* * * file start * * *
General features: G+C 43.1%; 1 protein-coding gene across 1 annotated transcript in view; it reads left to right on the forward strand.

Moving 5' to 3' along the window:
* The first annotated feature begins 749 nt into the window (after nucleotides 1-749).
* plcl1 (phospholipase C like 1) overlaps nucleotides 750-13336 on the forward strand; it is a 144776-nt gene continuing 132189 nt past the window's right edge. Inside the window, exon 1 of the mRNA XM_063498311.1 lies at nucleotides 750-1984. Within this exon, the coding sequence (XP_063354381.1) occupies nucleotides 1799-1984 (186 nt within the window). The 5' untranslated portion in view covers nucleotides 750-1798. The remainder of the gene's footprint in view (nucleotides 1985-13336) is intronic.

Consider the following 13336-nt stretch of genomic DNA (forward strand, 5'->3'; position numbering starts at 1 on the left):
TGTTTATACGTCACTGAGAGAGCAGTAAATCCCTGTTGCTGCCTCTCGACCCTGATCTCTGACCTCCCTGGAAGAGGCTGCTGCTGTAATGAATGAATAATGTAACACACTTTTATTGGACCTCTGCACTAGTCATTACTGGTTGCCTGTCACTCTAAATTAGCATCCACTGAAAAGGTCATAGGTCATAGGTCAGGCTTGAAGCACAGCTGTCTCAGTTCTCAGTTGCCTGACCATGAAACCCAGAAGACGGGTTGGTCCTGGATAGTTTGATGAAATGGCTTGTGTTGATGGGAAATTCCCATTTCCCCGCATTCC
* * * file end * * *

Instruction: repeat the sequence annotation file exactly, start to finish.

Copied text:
General features: G+C 43.1%; 1 protein-coding gene across 1 annotated transcript in view; it reads left to right on the forward strand.

Moving 5' to 3' along the window:
* The first annotated feature begins 749 nt into the window (after nucleotides 1-749).
* plcl1 (phospholipase C like 1) overlaps nucleotides 750-13336 on the forward strand; it is a 144776-nt gene continuing 132189 nt past the window's right edge. Inside the window, exon 1 of the mRNA XM_063498311.1 lies at nucleotides 750-1984. Within this exon, the coding sequence (XP_063354381.1) occupies nucleotides 1799-1984 (186 nt within the window). The 5' untranslated portion in view covers nucleotides 750-1798. The remainder of the gene's footprint in view (nucleotides 1985-13336) is intronic.

Consider the following 13336-nt stretch of genomic DNA (forward strand, 5'->3'; position numbering starts at 1 on the left):
TGTTTATACGTCACTGAGAGAGCAGTAAATCCCTGTTGCTGCCTCTCGACCCTGATCTCTGACCTCCCTGGAAGAGGCTGCTGCTGTAATGAATGAATAATGTAACACACTTTTATTGGACCTCTGCACTAGTCATTACTGGTTGCCTGTCACTCTAAATTAGCATCCACTGAAAAGGTCATAGGTCATAGGTCAGGCTTGAAGCACAGCTGTCTCAGTTCTCAGTTGCCTGACCATGAAACCCAGAAGACGGGTTGGTCCTGGATAGTTTGATGAAATGGCTTGTGTTGATGGGAAATTCCCATTTCCCCGCATTCC